Genesse P-Orridge had come to Brooklyn on a pilgrimage. She was paying homage to her father, and namesake, the English performance artist known as Genesis Breyer P-Orridge, who sought the destruction of the gender binary by moving through surgeries and pronouns on a mission made in the name of love.
At the art gallery Pioneer Works earlier this month, Genesse began carefully constructing a sanctuary for this fallen angel of the avant-garde, who died of leukemia two years ago. Some may know P-Orridge as the cult rocker in British bands like Throbbing Gristle and Psychic TV who dabbled in the occult and left England in 1991, only months before the police raided her home and allegations of satanic rituals surfaced. Others recognize P-Orridge as one of the most influential and overlooked transgender artists of the last century.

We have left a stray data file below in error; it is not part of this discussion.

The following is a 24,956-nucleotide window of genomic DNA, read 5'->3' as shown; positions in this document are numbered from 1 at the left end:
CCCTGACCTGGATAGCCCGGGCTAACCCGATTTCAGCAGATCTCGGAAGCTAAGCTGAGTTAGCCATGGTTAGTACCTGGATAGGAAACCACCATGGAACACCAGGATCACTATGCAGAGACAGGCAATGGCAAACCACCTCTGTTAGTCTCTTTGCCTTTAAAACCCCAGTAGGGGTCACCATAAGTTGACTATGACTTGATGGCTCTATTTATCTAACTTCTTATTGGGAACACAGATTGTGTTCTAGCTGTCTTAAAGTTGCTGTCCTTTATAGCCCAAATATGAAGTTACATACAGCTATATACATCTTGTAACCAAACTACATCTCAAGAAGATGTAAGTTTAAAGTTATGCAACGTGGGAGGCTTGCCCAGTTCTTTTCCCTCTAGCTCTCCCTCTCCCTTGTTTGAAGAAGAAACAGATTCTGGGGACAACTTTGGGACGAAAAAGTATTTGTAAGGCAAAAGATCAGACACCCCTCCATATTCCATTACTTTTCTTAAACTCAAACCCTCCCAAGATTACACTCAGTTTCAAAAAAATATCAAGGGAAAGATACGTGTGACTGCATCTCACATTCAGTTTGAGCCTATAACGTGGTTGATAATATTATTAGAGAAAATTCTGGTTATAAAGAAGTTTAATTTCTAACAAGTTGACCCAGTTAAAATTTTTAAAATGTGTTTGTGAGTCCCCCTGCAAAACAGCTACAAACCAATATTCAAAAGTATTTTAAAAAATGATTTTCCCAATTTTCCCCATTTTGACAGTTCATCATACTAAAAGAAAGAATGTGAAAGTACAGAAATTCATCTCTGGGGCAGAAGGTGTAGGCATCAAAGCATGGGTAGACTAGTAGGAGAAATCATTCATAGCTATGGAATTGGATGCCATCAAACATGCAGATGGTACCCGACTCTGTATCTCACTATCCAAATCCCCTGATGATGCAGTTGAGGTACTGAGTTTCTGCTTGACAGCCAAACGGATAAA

For Genesse, deciding to participate in the Pioneer Works exhibition that opened April 15, “Breyer P-Orridge: We Are But One,” was easy. “This is about my dad,” she said. “The things that may have shocked other people weren’t so shocking to me.”
The life and work of P-Orridge has become increasingly relevant, at a time when transgender rights and nonbinary identity have been targeted by lawmakers in several states, and legislators have approved measures restricting discussion of L.G.B.T.Q. issues in public schools.
In the 1960s, the artist dropped her given name, Neil Andrew Megson, in favor of Genesis and moved to pronouns including “she,” “we” and “they.” (P-Orridge would also frequently use the pronoun “s/he,” which articulated the combination of both genders.)